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HTML, XHTML, & CSS All-in-One For Dummies®, 2nd Edition by Andy Harris

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Chapter 3. Loops and Debugging

In This Chapter

  • Working with for loops

  • Building while loops

  • Recognizing troublesome loops

  • Catching crashes and logic errors

  • Using the Aptana line-by-line debugger

Computer programs can do repetitive tasks easily, thanks to a series of constructs called loops. In this chapter, you discover the two major techniques for managing loops.

Loops are powerful, but they can be dangerous. It's possible to create loops that act improperly, and these problems are difficult to diagnose. I demonstrate several powerful techniques for identifying issues in your code.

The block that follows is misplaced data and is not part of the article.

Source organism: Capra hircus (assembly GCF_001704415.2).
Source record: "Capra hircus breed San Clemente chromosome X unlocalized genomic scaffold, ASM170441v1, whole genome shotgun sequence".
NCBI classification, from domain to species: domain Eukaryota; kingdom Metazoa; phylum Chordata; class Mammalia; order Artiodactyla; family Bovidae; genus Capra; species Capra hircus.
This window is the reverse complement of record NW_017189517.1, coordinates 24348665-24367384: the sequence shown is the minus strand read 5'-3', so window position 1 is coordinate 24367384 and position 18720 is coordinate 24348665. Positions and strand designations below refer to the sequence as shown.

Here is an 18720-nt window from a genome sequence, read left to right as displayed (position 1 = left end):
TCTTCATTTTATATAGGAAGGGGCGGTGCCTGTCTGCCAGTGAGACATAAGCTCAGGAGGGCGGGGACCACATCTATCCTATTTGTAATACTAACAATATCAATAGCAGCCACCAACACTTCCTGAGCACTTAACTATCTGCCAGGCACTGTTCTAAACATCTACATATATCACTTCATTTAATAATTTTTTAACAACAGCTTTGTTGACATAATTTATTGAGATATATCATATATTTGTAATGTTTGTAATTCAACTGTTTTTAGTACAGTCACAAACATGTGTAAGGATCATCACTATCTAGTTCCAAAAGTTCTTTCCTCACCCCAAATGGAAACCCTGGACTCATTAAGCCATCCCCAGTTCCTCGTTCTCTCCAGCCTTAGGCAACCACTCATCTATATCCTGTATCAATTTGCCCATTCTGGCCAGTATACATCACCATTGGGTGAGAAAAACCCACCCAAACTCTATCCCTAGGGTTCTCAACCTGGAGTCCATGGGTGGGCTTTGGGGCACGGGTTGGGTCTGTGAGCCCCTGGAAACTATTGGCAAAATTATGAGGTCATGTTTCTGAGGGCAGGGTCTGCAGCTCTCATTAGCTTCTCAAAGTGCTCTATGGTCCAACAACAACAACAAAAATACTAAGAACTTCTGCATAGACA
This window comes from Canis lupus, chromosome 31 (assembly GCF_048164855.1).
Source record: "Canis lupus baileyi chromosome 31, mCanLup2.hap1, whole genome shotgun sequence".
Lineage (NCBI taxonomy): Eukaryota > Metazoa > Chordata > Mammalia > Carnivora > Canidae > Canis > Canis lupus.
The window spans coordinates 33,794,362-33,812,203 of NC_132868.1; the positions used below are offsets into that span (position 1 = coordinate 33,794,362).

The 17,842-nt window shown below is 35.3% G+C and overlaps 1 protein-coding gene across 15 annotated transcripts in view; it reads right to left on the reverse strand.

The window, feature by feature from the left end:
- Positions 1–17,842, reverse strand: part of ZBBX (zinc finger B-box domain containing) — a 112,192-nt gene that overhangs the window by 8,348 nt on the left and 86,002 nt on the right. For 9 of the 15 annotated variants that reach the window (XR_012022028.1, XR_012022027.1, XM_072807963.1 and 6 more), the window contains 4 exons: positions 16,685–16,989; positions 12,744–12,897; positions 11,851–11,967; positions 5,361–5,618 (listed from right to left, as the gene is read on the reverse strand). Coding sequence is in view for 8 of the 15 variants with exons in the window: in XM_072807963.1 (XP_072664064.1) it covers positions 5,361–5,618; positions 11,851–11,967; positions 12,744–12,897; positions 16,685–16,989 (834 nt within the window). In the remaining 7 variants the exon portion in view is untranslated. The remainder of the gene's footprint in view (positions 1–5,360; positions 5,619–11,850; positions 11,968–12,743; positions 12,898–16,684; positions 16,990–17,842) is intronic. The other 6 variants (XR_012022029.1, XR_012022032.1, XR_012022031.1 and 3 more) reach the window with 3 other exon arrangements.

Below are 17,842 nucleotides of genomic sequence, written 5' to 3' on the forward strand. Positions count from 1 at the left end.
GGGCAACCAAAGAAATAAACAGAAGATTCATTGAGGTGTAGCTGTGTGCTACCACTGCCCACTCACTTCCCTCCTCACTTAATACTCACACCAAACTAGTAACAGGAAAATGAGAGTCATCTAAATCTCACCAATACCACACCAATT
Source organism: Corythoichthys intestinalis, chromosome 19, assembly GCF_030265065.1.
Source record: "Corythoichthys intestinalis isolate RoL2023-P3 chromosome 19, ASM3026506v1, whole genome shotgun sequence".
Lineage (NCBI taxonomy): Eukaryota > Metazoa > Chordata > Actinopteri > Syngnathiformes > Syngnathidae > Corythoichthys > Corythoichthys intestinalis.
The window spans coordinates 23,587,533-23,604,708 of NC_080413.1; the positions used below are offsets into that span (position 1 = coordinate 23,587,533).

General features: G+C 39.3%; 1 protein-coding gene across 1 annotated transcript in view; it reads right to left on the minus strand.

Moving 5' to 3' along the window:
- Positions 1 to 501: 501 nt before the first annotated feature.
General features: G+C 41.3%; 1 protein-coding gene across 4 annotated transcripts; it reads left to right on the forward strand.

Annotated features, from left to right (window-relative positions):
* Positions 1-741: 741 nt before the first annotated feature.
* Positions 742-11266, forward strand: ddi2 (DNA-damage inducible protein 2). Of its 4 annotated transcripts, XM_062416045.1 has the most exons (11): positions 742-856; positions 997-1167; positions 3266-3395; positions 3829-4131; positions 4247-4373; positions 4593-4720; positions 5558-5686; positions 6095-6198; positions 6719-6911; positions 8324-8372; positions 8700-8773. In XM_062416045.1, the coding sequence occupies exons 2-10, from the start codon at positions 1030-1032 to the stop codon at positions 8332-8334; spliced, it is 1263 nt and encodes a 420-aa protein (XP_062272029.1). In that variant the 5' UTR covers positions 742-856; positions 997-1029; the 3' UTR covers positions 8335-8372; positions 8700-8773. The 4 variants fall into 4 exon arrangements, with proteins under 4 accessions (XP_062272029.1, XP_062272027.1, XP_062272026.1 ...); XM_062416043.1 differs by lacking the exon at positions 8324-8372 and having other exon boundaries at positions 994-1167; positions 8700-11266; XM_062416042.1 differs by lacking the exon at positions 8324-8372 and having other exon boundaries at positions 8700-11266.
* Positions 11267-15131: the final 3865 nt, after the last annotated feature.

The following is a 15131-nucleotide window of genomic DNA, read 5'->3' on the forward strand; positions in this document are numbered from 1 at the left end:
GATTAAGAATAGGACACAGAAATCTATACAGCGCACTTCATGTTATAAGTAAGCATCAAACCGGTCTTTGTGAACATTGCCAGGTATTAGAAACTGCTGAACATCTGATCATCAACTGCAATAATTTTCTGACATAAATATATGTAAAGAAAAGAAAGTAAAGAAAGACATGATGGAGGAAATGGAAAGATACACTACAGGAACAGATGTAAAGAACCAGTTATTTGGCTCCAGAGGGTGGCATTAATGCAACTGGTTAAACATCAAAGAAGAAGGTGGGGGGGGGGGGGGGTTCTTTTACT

Building Counting Loops with for

A loop is a structure that allows you to repeat a chunk of code. One standard type of loop — the for loop — repeats a chunk of code a certain number of times. Figure 3-1 shows a for loop in action.

This loop repeats ten times before it stops

Figure 3.1. This loop repeats ten times before it stops

Although it looks like ten different alert statements appear, only one exists; it's just repeated ten times.

Note

I show the first few dialogs and the last. You should be able to get the idea. Be sure to look at the actual program on the CD-ROM to see how it really works.

Building a standard for loop

You can see the structure of the for loop in the following code:

<script type = "text/javascript">
      //<![CDATA[
      //from BasicFor.html
      for (lap = 1; lap <= 10; lap++){
        alert("now on lap: " + lap + ".");
      } // end for
      //]]>
    </script>

for loops are ...

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